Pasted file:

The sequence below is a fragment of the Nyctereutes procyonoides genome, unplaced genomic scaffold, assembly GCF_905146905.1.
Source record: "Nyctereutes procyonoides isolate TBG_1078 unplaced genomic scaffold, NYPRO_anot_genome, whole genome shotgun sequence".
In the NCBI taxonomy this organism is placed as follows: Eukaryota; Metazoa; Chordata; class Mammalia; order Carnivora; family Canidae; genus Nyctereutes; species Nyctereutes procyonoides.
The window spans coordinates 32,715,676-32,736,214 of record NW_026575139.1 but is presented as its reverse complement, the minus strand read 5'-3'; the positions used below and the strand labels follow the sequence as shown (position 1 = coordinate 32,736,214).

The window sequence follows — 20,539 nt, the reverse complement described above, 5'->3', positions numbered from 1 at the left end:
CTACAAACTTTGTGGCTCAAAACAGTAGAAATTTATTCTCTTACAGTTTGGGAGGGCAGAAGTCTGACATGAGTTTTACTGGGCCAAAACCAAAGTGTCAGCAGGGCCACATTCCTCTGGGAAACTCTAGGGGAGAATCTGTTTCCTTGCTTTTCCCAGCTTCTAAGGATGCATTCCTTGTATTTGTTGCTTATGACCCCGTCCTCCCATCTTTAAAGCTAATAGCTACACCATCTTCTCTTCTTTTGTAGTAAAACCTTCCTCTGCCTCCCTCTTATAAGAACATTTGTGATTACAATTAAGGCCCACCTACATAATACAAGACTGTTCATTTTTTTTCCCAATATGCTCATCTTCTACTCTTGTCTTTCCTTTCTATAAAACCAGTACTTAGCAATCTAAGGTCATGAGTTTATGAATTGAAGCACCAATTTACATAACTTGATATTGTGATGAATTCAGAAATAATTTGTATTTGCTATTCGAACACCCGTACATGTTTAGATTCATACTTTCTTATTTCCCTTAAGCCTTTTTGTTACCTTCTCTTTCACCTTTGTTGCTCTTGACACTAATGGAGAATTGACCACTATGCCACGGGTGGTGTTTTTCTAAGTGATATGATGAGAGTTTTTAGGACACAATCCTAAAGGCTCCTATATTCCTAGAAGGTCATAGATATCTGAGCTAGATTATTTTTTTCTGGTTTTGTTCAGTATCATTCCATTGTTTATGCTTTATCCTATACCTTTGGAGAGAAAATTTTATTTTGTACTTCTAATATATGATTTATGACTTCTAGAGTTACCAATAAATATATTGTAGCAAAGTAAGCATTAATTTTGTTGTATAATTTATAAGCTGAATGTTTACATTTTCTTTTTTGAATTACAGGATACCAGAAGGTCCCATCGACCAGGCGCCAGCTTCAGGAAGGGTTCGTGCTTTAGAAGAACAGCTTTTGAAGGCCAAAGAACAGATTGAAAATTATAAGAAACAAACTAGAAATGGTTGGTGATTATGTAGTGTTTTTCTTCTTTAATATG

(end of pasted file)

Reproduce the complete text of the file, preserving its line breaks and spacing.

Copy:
The sequence below is a fragment of the Nyctereutes procyonoides genome, unplaced genomic scaffold, assembly GCF_905146905.1.
Source record: "Nyctereutes procyonoides isolate TBG_1078 unplaced genomic scaffold, NYPRO_anot_genome, whole genome shotgun sequence".
In the NCBI taxonomy this organism is placed as follows: Eukaryota; Metazoa; Chordata; class Mammalia; order Carnivora; family Canidae; genus Nyctereutes; species Nyctereutes procyonoides.
The window spans coordinates 32,715,676-32,736,214 of record NW_026575139.1 but is presented as its reverse complement, the minus strand read 5'-3'; the positions used below and the strand labels follow the sequence as shown (position 1 = coordinate 32,736,214).

The window sequence follows — 20,539 nt, the reverse complement described above, 5'->3', positions numbered from 1 at the left end:
CTACAAACTTTGTGGCTCAAAACAGTAGAAATTTATTCTCTTACAGTTTGGGAGGGCAGAAGTCTGACATGAGTTTTACTGGGCCAAAACCAAAGTGTCAGCAGGGCCACATTCCTCTGGGAAACTCTAGGGGAGAATCTGTTTCCTTGCTTTTCCCAGCTTCTAAGGATGCATTCCTTGTATTTGTTGCTTATGACCCCGTCCTCCCATCTTTAAAGCTAATAGCTACACCATCTTCTCTTCTTTTGTAGTAAAACCTTCCTCTGCCTCCCTCTTATAAGAACATTTGTGATTACAATTAAGGCCCACCTACATAATACAAGACTGTTCATTTTTTTTCCCAATATGCTCATCTTCTACTCTTGTCTTTCCTTTCTATAAAACCAGTACTTAGCAATCTAAGGTCATGAGTTTATGAATTGAAGCACCAATTTACATAACTTGATATTGTGATGAATTCAGAAATAATTTGTATTTGCTATTCGAACACCCGTACATGTTTAGATTCATACTTTCTTATTTCCCTTAAGCCTTTTTGTTACCTTCTCTTTCACCTTTGTTGCTCTTGACACTAATGGAGAATTGACCACTATGCCACGGGTGGTGTTTTTCTAAGTGATATGATGAGAGTTTTTAGGACACAATCCTAAAGGCTCCTATATTCCTAGAAGGTCATAGATATCTGAGCTAGATTATTTTTTTCTGGTTTTGTTCAGTATCATTCCATTGTTTATGCTTTATCCTATACCTTTGGAGAGAAAATTTTATTTTGTACTTCTAATATATGATTTATGACTTCTAGAGTTACCAATAAATATATTGTAGCAAAGTAAGCATTAATTTTGTTGTATAATTTATAAGCTGAATGTTTACATTTTCTTTTTTGAATTACAGGATACCAGAAGGTCCCATCGACCAGGCGCCAGCTTCAGGAAGGGTTCGTGCTTTAGAAGAACAGCTTTTGAAGGCCAAAGAACAGATTGAAAATTATAAGAAACAAACTAGAAATGGTTGGTGATTATGTAGTGTTTTTCTTCTTTAATATG